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Old 09-18-2007, 03:54 PM
 
Location: Penna
726 posts, read 1,231,335 times
Reputation: 1293

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Quote:
Originally Posted by Drouzin View Post
AWSOME story! Thanks for sharing : )
I concur
Muse
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Old 09-26-2007, 12:06 AM
 
Location: Minnesota, USA
1,207 posts, read 2,426,229 times
Reputation: 1923
Default My Einstein...

I really am nuts - or must be - because I was sitting here crying as I read your story. My Einstein recently died - a case of fishy euthanasia (I had to help him along as he was suffering in the tank) & this story reminded me of him.

He, too, was a warrior fish & made me fall in love with him. My grandson was in love with him - when he was upset, watching Einstein swim back & forth in the tank was the ONLY thing to stop him from screaming. Einstein had several of his own survival stories including surviving a badly diseased tank that many others failed to live through. Einstein has gotten sick & always survived.

As I read your story I was a bit horrified that I gave up this time & helped him along. I was scared he'd suffer dying some long drawn out death like some of my other fish had suffered. I was so attached to Einstein that I didn't want to sit & wait for him to die.

I know this all sounds ridiculous because it is about a fish - but, I'm just corny that way - he was a living being & he really did provide real calm, warmth, & entertainment for my world. I miss him when I look into the tank. I missed him as I read your story - when I have my repping powers back - I'll shoot a couple your way...

Thank you -

Oh, yeah, in an effort to try & save him, I held him up in the tank & kept him swimming, I hand fed him (as I often did), I did this for a LONG TIME... he kept curling in two (as you described) & falling to his side on the bottom of the tank & then when I'd gently hold him up to swim him around - he'd get going again. I called the Emergency Vet (as I often do with Fishy emergencies - they're used to me sorta) - They are the ones who suggested that flushing him would be more humane than allowing him to die slowly in the tank - he'd likely not survive the flush in his sickened state. I flushed & I sobbed my eyes out...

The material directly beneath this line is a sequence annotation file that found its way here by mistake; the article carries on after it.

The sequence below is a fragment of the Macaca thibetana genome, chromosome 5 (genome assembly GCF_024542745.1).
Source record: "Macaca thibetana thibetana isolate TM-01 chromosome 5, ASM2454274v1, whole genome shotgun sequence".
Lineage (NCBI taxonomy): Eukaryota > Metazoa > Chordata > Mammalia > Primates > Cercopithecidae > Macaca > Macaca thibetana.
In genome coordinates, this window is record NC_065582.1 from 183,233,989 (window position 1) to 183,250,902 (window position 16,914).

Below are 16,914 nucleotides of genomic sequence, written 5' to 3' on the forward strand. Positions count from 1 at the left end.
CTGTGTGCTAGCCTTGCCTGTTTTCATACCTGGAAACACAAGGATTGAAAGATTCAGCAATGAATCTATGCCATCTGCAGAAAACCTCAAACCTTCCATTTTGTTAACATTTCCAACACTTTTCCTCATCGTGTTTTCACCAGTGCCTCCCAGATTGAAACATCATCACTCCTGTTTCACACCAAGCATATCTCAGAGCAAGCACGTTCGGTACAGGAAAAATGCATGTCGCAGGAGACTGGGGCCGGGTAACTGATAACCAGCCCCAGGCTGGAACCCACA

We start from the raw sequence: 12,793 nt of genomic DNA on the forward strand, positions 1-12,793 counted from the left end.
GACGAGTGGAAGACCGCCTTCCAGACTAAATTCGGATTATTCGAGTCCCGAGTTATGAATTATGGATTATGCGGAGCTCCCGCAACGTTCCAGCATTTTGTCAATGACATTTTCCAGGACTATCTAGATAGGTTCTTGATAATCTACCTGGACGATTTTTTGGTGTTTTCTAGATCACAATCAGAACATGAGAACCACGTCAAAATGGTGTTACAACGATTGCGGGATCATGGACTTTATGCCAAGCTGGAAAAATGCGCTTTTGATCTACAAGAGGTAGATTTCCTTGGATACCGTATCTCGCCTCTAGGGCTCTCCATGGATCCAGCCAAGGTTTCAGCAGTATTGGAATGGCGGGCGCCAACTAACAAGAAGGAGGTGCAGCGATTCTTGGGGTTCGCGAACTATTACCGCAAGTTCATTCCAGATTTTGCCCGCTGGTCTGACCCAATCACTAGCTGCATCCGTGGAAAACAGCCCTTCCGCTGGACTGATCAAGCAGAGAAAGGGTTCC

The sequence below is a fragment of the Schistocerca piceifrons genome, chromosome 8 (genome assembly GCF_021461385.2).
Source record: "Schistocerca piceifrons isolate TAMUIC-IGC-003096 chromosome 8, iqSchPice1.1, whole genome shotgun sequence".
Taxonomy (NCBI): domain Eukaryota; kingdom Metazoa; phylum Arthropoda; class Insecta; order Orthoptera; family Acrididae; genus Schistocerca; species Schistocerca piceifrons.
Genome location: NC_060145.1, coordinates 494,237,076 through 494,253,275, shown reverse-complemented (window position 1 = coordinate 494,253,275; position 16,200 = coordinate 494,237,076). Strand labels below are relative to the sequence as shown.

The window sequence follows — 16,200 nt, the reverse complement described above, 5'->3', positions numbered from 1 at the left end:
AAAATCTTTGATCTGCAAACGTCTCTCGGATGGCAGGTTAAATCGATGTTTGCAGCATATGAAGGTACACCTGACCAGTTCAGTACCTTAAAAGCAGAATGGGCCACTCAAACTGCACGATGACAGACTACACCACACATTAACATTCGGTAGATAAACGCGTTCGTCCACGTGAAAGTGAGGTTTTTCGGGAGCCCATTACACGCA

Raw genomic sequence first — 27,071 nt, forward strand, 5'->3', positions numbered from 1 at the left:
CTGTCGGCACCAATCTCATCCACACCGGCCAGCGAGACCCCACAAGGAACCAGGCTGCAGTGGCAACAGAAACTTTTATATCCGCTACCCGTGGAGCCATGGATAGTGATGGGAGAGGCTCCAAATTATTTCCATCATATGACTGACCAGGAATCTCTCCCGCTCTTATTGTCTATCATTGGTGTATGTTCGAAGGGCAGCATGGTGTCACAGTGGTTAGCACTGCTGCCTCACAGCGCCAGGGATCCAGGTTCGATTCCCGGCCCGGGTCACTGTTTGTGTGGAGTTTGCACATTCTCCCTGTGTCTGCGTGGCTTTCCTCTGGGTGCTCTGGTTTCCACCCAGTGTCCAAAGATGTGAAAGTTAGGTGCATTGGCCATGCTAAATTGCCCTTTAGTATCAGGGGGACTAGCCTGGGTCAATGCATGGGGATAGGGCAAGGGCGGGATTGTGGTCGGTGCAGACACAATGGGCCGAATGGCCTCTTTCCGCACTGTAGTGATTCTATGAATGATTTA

Quote:
Originally Posted by NYC2RDU View Post
Last Saturday night my seven year old son comes down stairs and informs my wife and I that his fish has something black or green stuck in its mouth. I trudge upstairs thinking it's likely a flake of fish food. Nope. Somehow the poor thing had lodged a piece of gravel in its mouth.

I call my wife to join us so we can figure out what to do. She walks into the room, looks down into the tank and without hesitation reaches in and grabs the fish. She starts gently pinching around the mouth eventually working the gravel out. She places the fish back in the tank and we both immediately notice that it's bent at almost a 90 degree angle. It was still swimming and looking otherwise normal, just that it was literally bent in half. Again without hesitation she reaches in and pins the poor little guy against the side of the tank and starts massaging it where the bend is most pronounced eventually getting it almost back to straight. We assure our son that the fish is likely to be alright but we can only now hope and pray. Neither one of us expects that the fish will live through the night.

Fast forward a week and the fish is doing fine. By morning he'd straightened out completely and returned to his normal food begging ways. You just can't make this stuff up.

Finally I would point out that this fish has served as a metaphor for how to get by in life. Last year we found him floundering on the floor after one of our cats scooped him out of his tank. We don't know how long he'd been air-locked but we placed him back in the tank and he recovered. We recently relocated from New York to North Carolina and he rode shotgun with me for 10 hours and did just fine. And the irony behind his life story is that he was a feeder fish we'd bought for my son because the higher end gold fish we'd originally stocked his fish tank with didn't survive their first week (we have him two years now). Having spent a lifetime not really liking fish as pets I find myself curiously attached to this one. He knows how to survive and I sort of like that.
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Old 09-26-2007, 08:52 PM
 
3,670 posts, read 6,585,374 times
Reputation: 7158
Default Thanks for sharing.

Quote:
Originally Posted by think.reciprocity View Post
I really am nuts - or must be - because I was sitting here crying as I read your story. My Einstein recently died - a case of fishy euthanasia (I had to help him along as he was suffering in the tank) & this story reminded me of him.